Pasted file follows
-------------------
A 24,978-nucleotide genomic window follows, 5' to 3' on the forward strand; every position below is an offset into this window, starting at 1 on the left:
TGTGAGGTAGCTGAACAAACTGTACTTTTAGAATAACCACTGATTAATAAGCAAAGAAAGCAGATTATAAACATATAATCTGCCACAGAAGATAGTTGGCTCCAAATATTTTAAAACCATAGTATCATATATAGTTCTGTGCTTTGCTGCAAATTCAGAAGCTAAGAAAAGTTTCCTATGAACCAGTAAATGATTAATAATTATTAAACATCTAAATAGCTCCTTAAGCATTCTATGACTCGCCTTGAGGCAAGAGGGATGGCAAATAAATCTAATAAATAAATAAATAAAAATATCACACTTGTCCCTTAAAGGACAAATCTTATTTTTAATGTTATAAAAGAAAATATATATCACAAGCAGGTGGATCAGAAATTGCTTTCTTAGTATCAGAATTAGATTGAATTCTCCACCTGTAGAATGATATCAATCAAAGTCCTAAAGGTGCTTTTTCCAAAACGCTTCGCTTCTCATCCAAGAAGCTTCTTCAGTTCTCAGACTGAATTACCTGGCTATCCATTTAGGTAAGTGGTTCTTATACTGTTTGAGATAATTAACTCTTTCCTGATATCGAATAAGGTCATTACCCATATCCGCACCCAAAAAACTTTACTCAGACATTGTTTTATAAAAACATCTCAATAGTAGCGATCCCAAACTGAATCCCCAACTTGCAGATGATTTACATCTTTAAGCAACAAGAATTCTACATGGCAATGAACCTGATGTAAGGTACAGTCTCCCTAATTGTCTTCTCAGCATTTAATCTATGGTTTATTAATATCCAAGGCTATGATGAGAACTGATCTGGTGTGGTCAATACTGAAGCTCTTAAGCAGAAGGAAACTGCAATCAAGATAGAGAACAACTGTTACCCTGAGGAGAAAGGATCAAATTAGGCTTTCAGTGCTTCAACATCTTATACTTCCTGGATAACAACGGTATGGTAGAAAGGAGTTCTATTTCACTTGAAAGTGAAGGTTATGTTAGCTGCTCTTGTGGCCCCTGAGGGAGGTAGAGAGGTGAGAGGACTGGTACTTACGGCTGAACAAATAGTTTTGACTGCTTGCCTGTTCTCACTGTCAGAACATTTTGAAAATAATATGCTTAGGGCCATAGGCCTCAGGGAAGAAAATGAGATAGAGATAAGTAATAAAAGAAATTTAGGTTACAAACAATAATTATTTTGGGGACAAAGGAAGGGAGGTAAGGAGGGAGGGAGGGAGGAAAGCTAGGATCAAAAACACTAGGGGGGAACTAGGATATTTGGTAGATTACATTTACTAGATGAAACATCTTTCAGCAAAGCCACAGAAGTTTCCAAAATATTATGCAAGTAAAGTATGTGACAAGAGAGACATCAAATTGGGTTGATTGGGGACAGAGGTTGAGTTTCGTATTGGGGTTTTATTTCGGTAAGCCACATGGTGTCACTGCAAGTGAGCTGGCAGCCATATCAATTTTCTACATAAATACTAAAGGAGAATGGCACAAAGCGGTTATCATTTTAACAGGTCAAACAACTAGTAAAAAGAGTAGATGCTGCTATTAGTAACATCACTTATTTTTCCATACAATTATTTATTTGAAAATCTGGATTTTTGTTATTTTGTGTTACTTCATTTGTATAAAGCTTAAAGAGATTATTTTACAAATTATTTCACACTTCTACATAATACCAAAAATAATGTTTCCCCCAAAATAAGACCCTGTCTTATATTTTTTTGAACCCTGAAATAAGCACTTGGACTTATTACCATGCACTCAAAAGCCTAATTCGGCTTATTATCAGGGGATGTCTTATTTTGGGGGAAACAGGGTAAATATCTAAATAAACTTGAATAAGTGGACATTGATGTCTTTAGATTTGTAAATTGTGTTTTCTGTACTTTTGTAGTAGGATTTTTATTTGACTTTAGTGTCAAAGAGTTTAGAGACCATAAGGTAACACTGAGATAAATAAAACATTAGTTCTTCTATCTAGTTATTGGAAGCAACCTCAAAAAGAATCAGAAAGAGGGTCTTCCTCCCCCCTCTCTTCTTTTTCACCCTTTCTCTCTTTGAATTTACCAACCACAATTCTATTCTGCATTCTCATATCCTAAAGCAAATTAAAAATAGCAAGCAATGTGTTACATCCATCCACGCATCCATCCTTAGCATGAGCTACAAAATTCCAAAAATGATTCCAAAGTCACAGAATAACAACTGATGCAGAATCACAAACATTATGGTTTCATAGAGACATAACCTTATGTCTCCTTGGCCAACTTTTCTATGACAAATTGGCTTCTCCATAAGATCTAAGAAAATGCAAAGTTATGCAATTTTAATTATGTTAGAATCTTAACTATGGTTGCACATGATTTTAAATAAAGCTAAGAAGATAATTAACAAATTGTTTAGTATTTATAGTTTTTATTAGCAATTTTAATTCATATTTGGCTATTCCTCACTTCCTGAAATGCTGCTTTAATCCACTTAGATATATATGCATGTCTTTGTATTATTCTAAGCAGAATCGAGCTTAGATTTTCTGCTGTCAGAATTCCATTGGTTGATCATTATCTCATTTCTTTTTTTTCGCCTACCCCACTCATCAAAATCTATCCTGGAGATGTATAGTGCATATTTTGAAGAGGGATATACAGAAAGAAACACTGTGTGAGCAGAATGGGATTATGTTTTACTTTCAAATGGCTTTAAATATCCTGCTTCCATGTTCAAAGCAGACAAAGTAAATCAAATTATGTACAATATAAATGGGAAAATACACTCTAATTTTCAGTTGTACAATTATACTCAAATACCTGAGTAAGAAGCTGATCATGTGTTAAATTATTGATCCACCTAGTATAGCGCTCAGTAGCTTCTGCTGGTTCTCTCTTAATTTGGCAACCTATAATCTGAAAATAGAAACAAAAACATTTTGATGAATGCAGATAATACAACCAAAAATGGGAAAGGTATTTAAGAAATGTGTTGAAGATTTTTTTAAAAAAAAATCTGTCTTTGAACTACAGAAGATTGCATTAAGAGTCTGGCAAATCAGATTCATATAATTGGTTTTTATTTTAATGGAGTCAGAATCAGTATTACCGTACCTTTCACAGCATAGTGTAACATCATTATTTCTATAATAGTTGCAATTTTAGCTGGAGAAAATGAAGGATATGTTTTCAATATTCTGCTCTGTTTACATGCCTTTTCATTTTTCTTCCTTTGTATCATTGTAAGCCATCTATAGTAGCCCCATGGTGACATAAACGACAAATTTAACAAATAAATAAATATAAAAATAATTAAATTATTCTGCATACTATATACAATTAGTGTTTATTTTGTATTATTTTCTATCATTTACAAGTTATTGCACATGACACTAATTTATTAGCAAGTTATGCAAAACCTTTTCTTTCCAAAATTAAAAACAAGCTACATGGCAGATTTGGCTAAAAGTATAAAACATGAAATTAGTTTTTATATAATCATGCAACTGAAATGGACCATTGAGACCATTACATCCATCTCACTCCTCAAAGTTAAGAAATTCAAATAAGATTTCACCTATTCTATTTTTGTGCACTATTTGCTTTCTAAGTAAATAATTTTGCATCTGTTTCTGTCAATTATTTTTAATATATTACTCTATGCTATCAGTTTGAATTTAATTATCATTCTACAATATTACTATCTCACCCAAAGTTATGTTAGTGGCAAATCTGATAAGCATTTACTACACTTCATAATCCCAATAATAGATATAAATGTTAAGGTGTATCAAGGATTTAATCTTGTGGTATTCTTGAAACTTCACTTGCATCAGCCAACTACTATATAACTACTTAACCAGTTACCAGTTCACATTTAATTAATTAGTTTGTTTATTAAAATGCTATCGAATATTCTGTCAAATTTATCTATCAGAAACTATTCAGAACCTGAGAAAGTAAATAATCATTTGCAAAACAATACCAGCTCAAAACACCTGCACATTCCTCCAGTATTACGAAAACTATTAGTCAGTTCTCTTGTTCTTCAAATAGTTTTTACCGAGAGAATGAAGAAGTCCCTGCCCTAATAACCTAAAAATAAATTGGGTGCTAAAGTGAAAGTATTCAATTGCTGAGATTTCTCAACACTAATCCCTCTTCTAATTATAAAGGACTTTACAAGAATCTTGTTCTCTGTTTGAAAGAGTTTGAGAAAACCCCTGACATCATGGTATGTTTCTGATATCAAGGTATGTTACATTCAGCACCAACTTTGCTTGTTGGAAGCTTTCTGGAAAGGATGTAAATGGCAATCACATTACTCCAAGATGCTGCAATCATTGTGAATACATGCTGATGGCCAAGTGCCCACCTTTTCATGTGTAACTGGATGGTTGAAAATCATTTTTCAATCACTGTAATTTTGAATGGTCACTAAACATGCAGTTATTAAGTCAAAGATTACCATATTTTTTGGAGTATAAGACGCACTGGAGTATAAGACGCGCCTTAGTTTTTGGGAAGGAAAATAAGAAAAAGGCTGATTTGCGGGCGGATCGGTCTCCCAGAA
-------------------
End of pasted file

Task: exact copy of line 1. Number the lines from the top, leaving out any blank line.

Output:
A 24,978-nucleotide genomic window follows, 5' to 3' on the forward strand; every position below is an offset into this window, starting at 1 on the left: